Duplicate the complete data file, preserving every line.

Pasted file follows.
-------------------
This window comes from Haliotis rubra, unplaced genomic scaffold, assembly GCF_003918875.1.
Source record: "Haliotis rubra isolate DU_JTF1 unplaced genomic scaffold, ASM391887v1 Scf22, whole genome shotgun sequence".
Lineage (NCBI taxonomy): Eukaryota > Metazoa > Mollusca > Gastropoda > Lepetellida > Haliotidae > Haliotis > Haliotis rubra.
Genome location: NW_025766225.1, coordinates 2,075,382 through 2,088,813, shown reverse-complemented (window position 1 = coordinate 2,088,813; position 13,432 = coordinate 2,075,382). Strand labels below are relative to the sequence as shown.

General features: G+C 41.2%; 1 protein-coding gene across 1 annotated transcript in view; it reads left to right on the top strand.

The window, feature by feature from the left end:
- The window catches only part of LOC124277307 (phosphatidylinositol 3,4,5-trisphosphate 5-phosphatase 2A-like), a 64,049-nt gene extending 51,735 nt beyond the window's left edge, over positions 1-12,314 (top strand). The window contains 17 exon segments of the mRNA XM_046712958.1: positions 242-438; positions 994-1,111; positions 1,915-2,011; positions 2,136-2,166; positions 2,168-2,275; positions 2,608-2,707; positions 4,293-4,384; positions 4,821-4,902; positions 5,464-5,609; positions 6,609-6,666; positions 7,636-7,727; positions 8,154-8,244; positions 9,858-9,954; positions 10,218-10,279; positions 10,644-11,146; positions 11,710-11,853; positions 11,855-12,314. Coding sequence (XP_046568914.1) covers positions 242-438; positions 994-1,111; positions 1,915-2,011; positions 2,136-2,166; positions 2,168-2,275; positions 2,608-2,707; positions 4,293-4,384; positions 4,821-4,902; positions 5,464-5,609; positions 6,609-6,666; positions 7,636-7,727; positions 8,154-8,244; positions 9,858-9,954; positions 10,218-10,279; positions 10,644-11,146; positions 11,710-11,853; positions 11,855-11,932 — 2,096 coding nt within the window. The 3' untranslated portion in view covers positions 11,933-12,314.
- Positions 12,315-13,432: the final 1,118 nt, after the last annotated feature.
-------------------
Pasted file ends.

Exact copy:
This window comes from Haliotis rubra, unplaced genomic scaffold, assembly GCF_003918875.1.
Source record: "Haliotis rubra isolate DU_JTF1 unplaced genomic scaffold, ASM391887v1 Scf22, whole genome shotgun sequence".
Lineage (NCBI taxonomy): Eukaryota > Metazoa > Mollusca > Gastropoda > Lepetellida > Haliotidae > Haliotis > Haliotis rubra.
Genome location: NW_025766225.1, coordinates 2,075,382 through 2,088,813, shown reverse-complemented (window position 1 = coordinate 2,088,813; position 13,432 = coordinate 2,075,382). Strand labels below are relative to the sequence as shown.

General features: G+C 41.2%; 1 protein-coding gene across 1 annotated transcript in view; it reads left to right on the top strand.

The window, feature by feature from the left end:
- The window catches only part of LOC124277307 (phosphatidylinositol 3,4,5-trisphosphate 5-phosphatase 2A-like), a 64,049-nt gene extending 51,735 nt beyond the window's left edge, over positions 1-12,314 (top strand). The window contains 17 exon segments of the mRNA XM_046712958.1: positions 242-438; positions 994-1,111; positions 1,915-2,011; positions 2,136-2,166; positions 2,168-2,275; positions 2,608-2,707; positions 4,293-4,384; positions 4,821-4,902; positions 5,464-5,609; positions 6,609-6,666; positions 7,636-7,727; positions 8,154-8,244; positions 9,858-9,954; positions 10,218-10,279; positions 10,644-11,146; positions 11,710-11,853; positions 11,855-12,314. Coding sequence (XP_046568914.1) covers positions 242-438; positions 994-1,111; positions 1,915-2,011; positions 2,136-2,166; positions 2,168-2,275; positions 2,608-2,707; positions 4,293-4,384; positions 4,821-4,902; positions 5,464-5,609; positions 6,609-6,666; positions 7,636-7,727; positions 8,154-8,244; positions 9,858-9,954; positions 10,218-10,279; positions 10,644-11,146; positions 11,710-11,853; positions 11,855-11,932 — 2,096 coding nt within the window. The 3' untranslated portion in view covers positions 11,933-12,314.
- Positions 12,315-13,432: the final 1,118 nt, after the last annotated feature.